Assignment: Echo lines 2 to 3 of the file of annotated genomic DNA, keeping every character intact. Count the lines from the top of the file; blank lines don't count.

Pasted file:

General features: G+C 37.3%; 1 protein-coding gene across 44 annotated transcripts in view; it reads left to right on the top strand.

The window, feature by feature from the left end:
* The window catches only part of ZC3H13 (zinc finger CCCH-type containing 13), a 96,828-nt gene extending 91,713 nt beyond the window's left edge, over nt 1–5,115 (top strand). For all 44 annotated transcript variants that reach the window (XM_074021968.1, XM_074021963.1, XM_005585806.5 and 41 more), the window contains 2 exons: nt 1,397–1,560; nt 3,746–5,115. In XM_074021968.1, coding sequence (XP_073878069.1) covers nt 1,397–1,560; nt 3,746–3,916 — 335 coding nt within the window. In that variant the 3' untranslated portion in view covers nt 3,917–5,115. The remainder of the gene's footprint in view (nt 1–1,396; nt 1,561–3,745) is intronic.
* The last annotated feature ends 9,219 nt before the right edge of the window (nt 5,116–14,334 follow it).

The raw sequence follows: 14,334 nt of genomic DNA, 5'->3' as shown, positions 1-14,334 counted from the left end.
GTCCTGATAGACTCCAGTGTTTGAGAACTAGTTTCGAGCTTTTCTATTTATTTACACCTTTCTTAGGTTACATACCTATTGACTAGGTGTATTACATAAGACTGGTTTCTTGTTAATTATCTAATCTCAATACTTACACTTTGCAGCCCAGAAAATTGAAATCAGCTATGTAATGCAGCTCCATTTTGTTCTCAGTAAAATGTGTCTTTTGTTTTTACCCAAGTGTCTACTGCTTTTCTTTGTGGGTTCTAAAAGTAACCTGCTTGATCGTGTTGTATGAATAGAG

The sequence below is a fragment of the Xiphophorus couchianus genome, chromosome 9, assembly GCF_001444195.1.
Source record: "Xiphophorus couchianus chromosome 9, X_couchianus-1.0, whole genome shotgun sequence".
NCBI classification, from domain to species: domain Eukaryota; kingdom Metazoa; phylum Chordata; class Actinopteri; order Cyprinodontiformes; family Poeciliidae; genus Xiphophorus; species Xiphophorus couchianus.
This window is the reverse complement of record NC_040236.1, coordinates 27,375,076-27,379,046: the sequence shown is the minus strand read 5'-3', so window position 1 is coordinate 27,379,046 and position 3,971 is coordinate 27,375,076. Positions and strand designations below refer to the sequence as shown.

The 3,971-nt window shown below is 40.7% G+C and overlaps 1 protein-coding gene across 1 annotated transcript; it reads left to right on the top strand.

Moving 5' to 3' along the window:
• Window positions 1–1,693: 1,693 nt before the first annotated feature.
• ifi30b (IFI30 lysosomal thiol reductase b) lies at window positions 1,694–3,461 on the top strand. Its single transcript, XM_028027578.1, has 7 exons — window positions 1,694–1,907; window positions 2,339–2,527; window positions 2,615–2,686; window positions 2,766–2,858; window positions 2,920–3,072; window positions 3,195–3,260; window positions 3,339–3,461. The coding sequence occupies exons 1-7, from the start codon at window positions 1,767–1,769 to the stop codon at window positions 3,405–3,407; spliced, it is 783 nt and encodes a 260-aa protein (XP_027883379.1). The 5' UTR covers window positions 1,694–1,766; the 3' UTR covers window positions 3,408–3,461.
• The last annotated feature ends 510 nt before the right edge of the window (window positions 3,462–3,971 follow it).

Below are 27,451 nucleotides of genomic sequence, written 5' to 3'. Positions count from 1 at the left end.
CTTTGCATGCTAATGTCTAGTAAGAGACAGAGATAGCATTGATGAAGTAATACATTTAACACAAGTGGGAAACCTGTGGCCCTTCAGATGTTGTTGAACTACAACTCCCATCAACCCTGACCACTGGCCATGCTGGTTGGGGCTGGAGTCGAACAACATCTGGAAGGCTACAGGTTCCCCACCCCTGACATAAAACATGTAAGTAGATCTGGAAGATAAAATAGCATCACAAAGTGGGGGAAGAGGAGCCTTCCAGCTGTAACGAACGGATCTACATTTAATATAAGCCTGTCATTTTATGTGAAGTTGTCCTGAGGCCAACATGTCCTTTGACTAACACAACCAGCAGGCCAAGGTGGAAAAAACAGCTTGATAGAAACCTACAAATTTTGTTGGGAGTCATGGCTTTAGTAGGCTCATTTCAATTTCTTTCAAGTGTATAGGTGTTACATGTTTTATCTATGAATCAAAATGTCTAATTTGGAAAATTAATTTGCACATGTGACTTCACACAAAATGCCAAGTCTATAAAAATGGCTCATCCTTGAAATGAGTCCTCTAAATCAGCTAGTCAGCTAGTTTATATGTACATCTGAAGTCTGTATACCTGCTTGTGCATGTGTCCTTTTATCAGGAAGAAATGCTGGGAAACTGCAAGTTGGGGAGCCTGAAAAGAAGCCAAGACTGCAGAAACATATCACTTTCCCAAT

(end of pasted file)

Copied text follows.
The window, feature by feature from the left end:
* The window catches only part of ZC3H13 (zinc finger CCCH-type containing 13), a 96,828-nt gene extending 91,713 nt beyond the window's left edge, over nt 1–5,115 (top strand). For all 44 annotated transcript variants that reach the window (XM_074021968.1, XM_074021963.1, XM_005585806.5 and 41 more), the window contains 2 exons: nt 1,397–1,560; nt 3,746–5,115. In XM_074021968.1, coding sequence (XP_073878069.1) covers nt 1,397–1,560; nt 3,746–3,916 — 335 coding nt within the window. In that variant the 3' untranslated portion in view covers nt 3,917–5,115. The remainder of the gene's footprint in view (nt 1–1,396; nt 1,561–3,745) is intronic.